“Just look at all this stuff they wrote about me,” sighed Shprygin, using his smartphone to scroll through multiple English language newspaper stories about the disturbances, which culminated in dozens of Russian hooligans — or ultras, as they prefer to be called these days — storming the English fan sector of Marseille’s Stade Vélodrome.
It didn’t seem to me that Shprygin, who founded the All-Russia Supporters’ Union in 2007, had much to complain about as far as media coverage goes. After all, he has a long and inglorious history in far-right football hooliganism. This life-long Dynamo Moscow fan once told Russian media that “all fans like white power.” He has been photographed throwing a Nazi salute and, more recently, tweeted that he wanted to see only “Slavic faces” in the Russian team at the 2018 World Cup, and that there is “something wrong” with the presence of so many black players in France’s national side.
Although his social media statements whipped up a storm of outrage among anti-discrimination campaigners in Europe, Shprygin’s attitudes are hardly controversial in his homeland, where they reflect an everyday, almost casual racism at the heart of President Vladimir Putin’s Russia.
The anti-discrimination Fare network, which monitors racism in football for governing bodies UEFA and FIFA, has said it considers Shprygin to be a major figure in Russia’s network of extreme-right fan groups. His presence in France as an official member of Russia’s delegation was, Fare stated, a worrying indication of “the apparent nexus of high-level politicians, far-right leaders and extreme nationalism” ahead of the 2018 World Cup in Russia.
“I’m not a racist,” Shprygin insisted. He looked affronted by the very suggestion and launched into a lengthy — and dubious — denial. “Look, if I meet a Negro on the street, I don’t feel anything,” he said. “When I was at Heathrow, for example, there were Pakistanis, Indians, Negros … you can’t get your head round who they all are. You don’t know where you are, in London or somewhere else. When I was in Paris, it was the same thing. I was stunned. It was like I was in Algeria. There were so many of them. But, look, this didn’t provoke any emotions in me whatsoever!”
His “white power” statement, he told me, was made in the 1990s, when he was still young, and his Nazi salute was merely a drunken act performed while he was working as a bodyguard for Korrozia Metalla, a far-right Russian heavy metal band. As for the “Slavic faces” comment, Shprygin stressed he had meant “products of the Russian soccer system.” He dodged the question when I asked him if that meant he would be happy to see Chechens, Tatars, or any representatives of Russia’s myriad ethnic groups in the national side.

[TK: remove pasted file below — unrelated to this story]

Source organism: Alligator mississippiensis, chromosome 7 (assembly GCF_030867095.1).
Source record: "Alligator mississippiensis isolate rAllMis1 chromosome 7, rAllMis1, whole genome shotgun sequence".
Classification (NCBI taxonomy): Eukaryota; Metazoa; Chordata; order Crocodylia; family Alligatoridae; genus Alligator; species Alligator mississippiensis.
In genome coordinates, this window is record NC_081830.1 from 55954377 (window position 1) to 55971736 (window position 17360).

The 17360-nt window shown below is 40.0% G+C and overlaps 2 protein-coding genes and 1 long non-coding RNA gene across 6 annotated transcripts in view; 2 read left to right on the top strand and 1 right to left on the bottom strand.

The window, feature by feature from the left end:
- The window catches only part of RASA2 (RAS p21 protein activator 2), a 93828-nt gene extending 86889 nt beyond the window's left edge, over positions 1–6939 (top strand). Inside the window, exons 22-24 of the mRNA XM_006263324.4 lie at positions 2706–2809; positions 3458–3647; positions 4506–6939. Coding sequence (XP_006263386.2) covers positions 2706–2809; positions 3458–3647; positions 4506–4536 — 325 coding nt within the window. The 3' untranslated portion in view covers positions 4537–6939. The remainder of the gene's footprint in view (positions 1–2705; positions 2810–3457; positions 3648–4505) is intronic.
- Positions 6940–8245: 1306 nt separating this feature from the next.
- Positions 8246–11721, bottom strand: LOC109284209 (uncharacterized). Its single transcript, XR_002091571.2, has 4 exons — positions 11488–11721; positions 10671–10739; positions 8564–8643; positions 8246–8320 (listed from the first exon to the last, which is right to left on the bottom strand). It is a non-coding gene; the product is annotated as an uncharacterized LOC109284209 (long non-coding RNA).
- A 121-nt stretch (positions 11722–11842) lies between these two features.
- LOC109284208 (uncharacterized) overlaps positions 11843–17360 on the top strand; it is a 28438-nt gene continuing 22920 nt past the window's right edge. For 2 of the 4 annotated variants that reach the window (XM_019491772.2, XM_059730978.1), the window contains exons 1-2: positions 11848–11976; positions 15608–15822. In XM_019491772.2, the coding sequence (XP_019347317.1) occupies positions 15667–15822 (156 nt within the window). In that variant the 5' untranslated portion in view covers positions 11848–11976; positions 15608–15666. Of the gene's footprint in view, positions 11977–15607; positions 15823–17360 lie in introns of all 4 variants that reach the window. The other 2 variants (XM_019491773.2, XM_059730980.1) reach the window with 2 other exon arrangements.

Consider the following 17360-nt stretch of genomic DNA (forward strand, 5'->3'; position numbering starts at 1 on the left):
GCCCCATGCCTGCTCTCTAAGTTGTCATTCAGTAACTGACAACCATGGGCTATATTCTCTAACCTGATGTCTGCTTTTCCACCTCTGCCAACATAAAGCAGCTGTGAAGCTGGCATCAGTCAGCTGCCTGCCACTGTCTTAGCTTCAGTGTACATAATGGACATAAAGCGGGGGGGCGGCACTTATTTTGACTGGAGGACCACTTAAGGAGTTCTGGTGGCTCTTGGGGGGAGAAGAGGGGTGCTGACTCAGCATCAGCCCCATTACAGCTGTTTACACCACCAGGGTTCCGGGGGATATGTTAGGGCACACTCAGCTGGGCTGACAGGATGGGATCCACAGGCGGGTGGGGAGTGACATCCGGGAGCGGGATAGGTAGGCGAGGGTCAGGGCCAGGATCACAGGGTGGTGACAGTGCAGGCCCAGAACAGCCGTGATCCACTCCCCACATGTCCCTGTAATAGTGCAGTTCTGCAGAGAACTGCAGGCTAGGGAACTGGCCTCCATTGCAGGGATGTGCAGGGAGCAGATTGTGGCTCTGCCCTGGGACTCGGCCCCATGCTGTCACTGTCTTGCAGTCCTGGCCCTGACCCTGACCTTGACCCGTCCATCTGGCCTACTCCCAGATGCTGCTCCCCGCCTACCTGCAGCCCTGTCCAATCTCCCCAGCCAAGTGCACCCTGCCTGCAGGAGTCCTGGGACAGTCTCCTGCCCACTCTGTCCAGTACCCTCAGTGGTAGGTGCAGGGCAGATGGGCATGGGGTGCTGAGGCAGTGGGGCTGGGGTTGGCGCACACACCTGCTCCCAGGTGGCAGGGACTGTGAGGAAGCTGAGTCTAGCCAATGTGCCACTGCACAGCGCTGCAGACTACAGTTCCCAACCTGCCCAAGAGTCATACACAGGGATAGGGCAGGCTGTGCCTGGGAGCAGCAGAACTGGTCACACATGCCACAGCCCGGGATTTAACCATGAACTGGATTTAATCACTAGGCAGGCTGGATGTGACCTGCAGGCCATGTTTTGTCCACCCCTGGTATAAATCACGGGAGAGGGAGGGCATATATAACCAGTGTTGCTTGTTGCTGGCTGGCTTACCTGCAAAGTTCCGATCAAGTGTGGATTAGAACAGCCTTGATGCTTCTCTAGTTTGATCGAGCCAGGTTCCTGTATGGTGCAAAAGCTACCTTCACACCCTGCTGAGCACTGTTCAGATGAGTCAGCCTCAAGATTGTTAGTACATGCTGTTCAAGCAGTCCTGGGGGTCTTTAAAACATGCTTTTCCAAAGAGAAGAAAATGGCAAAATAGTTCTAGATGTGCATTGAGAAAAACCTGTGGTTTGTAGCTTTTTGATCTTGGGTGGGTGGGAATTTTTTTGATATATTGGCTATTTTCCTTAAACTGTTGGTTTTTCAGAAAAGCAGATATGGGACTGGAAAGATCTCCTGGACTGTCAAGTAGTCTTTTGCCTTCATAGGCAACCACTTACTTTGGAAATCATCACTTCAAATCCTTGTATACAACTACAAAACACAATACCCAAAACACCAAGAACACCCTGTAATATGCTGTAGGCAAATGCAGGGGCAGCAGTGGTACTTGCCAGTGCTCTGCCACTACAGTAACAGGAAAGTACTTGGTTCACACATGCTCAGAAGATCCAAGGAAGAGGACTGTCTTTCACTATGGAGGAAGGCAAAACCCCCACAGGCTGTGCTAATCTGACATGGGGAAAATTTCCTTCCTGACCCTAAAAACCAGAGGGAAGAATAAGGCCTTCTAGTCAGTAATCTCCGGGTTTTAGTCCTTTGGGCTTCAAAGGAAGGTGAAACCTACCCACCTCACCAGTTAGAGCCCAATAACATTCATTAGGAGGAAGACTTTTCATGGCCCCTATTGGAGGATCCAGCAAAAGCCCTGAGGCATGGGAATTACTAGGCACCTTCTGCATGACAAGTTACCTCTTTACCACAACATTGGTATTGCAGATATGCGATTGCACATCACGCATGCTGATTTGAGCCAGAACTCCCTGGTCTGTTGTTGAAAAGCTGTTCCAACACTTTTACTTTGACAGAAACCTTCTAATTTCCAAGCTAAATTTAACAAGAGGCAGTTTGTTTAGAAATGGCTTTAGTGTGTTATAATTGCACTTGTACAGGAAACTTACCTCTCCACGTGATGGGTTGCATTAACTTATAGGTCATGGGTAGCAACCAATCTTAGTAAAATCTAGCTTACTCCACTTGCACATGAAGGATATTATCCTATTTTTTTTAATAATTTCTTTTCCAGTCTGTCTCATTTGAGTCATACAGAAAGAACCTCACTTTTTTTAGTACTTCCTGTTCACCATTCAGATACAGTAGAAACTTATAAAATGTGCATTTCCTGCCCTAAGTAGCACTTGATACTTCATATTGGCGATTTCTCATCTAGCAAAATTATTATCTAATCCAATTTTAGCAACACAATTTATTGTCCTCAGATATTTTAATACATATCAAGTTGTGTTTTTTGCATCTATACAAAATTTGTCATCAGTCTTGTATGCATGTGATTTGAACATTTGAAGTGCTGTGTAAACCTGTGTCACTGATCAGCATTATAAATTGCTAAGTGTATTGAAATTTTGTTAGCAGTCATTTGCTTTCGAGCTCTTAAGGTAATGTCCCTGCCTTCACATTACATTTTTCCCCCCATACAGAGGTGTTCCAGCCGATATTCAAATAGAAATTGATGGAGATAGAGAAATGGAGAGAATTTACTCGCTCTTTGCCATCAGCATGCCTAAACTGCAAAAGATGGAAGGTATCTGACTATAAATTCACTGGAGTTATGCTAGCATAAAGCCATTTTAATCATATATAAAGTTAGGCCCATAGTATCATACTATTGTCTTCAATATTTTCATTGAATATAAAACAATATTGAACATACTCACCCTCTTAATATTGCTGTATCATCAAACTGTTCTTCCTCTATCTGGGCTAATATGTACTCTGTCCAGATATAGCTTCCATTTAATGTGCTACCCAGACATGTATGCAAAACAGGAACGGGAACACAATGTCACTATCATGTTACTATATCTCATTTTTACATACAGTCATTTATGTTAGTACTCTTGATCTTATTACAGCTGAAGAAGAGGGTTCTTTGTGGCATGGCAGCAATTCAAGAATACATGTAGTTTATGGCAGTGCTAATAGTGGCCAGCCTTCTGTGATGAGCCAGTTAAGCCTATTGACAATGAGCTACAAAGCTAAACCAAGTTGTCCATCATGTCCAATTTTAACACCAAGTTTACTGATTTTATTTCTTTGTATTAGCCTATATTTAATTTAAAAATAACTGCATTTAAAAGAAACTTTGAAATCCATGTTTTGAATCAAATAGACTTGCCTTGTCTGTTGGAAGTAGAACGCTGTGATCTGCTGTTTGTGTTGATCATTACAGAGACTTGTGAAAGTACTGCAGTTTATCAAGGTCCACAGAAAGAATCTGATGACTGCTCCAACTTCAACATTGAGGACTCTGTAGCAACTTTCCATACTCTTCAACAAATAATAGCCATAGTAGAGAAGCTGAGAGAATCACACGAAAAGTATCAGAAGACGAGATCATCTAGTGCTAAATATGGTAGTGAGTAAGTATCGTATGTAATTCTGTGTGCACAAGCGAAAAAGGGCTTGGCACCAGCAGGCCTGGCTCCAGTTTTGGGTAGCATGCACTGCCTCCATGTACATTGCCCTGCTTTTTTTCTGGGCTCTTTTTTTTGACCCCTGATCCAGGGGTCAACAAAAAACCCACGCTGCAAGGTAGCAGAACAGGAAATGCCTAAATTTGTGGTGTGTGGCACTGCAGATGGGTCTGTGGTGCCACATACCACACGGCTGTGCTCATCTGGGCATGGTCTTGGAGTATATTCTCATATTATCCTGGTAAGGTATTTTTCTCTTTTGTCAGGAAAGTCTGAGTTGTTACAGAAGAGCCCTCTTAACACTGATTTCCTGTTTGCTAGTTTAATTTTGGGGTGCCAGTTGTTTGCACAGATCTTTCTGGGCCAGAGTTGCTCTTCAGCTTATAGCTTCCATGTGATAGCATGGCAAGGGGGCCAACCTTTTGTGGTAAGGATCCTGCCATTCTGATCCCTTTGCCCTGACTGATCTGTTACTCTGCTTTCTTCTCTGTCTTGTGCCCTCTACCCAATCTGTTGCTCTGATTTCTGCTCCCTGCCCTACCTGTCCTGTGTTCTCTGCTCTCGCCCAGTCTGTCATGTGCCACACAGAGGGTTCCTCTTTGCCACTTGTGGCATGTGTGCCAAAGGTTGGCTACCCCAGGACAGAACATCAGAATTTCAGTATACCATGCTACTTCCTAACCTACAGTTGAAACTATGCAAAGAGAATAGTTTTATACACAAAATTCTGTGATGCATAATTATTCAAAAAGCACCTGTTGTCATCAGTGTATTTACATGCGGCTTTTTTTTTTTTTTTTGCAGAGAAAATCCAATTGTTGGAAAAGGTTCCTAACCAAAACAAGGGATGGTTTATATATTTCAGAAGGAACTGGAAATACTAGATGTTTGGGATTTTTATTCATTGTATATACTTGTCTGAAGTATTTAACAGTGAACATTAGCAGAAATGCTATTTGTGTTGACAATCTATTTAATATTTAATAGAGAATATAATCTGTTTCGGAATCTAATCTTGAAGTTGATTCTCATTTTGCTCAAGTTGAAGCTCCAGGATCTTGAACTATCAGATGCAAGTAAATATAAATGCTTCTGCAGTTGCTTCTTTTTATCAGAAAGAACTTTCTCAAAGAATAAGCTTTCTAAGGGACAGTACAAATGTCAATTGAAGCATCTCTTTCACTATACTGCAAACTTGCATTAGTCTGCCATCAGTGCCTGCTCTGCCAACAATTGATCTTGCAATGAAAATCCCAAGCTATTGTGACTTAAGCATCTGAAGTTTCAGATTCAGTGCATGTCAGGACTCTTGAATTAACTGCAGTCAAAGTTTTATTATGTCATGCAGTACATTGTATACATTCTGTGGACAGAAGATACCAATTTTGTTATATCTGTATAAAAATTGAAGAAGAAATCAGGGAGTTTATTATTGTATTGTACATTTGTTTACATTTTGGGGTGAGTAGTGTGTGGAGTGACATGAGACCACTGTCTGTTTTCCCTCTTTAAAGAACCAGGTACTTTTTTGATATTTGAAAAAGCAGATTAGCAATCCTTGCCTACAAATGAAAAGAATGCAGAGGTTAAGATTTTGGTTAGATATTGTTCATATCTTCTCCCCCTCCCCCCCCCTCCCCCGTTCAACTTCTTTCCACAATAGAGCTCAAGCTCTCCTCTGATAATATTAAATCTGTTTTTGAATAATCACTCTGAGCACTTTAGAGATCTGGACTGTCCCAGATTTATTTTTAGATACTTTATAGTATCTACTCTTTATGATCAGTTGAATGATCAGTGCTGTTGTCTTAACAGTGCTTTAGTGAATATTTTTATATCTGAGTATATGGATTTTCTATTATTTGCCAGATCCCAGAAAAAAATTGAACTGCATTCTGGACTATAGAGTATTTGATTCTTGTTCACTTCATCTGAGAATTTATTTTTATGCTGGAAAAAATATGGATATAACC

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Shprygin is also a parliamentary assistant to Igor Lebedev, a prominent politician with the ultra-nationalist, pro-Kremlin Liberal Democratic Party of Russia, which has, over the years, urged Putin to drop nuclear bombs on Latvia, Japan and Turkey. Following the clashes in France, which left two English fans in comas and others with serious injuries, Lebedev offered unequivocal support for Russia’s ultras. “I don’t see anything wrong with the fans fighting,” he said. “Quite the opposite. Our guys are great. Keep it up!”
Encouraged by Lebedev’s praise and glowing coverage of the ultras’ rampages by state-run media, Shprygin made a stealthy return to France, arriving in time for Russia’s final group game against Wales. After announcing his presence at the match with a series of inflammatory social media posts, he was swiftly nabbed again and put on a plane back to Russia. This time the French annulled his visa. Three other Russians were handed jail sentences of up to two years over the unrest in Marseille.
For Shprygin, his deportations and the jail sentences are an indication of what Kremlin officials claim is rampant Russophobia in the West amid spiraling tensions over Ukraine and Syria. “We were hostages of the political situation,” he told me as we sat in his office next to blown-up photographs of jailed Russian fans, or the “martyrs of Marseille” as Shprygin called them.